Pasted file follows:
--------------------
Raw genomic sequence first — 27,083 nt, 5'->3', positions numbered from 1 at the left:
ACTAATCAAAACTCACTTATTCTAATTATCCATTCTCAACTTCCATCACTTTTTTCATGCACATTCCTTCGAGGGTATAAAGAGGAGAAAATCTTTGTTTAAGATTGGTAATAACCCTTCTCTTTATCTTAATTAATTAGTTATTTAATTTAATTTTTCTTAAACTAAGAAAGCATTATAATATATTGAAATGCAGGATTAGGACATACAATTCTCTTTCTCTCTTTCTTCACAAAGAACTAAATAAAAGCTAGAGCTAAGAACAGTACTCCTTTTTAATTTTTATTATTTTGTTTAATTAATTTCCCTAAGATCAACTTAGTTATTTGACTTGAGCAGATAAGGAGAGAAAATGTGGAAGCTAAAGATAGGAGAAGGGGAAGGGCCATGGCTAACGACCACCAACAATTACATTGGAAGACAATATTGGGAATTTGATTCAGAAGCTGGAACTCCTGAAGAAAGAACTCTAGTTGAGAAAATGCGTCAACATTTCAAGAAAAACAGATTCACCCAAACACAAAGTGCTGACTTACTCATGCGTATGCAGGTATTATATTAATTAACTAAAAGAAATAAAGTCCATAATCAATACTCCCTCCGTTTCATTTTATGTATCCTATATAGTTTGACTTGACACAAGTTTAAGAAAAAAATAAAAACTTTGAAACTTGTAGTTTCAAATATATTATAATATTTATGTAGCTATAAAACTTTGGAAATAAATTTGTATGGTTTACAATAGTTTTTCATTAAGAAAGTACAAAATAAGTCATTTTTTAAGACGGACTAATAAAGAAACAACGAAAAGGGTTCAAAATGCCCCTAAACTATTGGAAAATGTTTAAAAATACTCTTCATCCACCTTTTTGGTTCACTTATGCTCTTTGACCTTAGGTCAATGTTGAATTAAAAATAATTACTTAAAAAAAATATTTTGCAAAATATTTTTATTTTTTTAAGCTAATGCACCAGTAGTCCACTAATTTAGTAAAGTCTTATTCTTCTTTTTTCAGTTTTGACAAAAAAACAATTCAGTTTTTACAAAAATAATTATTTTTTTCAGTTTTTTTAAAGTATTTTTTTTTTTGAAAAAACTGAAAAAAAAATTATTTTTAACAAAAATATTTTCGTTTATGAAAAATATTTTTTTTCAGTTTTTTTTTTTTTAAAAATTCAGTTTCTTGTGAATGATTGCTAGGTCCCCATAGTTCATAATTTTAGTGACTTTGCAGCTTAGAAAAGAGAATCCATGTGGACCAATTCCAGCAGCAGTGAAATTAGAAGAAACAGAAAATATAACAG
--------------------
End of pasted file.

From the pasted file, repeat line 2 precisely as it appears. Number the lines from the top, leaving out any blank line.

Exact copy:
ACTAATCAAAACTCACTTATTCTAATTATCCATTCTCAACTTCCATCACTTTTTTCATGCACATTCCTTCGAGGGTATAAAGAGGAGAAAATCTTTGTTTAAGATTGGTAATAACCCTTCTCTTTATCTTAATTAATTAGTTATTTAATTTAATTTTTCTTAAACTAAGAAAGCATTATAATATATTGAAATGCAGGATTAGGACATACAATTCTCTTTCTCTCTTTCTTCACAAAGAACTAAATAAAAGCTAGAGCTAAGAACAGTACTCCTTTTTAATTTTTATTATTTTGTTTAATTAATTTCCCTAAGATCAACTTAGTTATTTGACTTGAGCAGATAAGGAGAGAAAATGTGGAAGCTAAAGATAGGAGAAGGGGAAGGGCCATGGCTAACGACCACCAACAATTACATTGGAAGACAATATTGGGAATTTGATTCAGAAGCTGGAACTCCTGAAGAAAGAACTCTAGTTGAGAAAATGCGTCAACATTTCAAGAAAAACAGATTCACCCAAACACAAAGTGCTGACTTACTCATGCGTATGCAGGTATTATATTAATTAACTAAAAGAAATAAAGTCCATAATCAATACTCCCTCCGTTTCATTTTATGTATCCTATATAGTTTGACTTGACACAAGTTTAAGAAAAAAATAAAAACTTTGAAACTTGTAGTTTCAAATATATTATAATATTTATGTAGCTATAAAACTTTGGAAATAAATTTGTATGGTTTACAATAGTTTTTCATTAAGAAAGTACAAAATAAGTCATTTTTTAAGACGGACTAATAAAGAAACAACGAAAAGGGTTCAAAATGCCCCTAAACTATTGGAAAATGTTTAAAAATACTCTTCATCCACCTTTTTGGTTCACTTATGCTCTTTGACCTTAGGTCAATGTTGAATTAAAAATAATTACTTAAAAAAAATATTTTGCAAAATATTTTTATTTTTTTAAGCTAATGCACCAGTAGTCCACTAATTTAGTAAAGTCTTATTCTTCTTTTTTCAGTTTTGACAAAAAAACAATTCAGTTTTTACAAAAATAATTATTTTTTTCAGTTTTTTTAAAGTATTTTTTTTTTTGAAAAAACTGAAAAAAAAATTATTTTTAACAAAAATATTTTCGTTTATGAAAAATATTTTTTTTCAGTTTTTTTTTTTTTAAAAATTCAGTTTCTTGTGAATGATTGCTAGGTCCCCATAGTTCATAATTTTAGTGACTTTGCAGCTTAGAAAAGAGAATCCATGTGGACCAATTCCAGCAGCAGTGAAATTAGAAGAAACAGAAAATATAACAG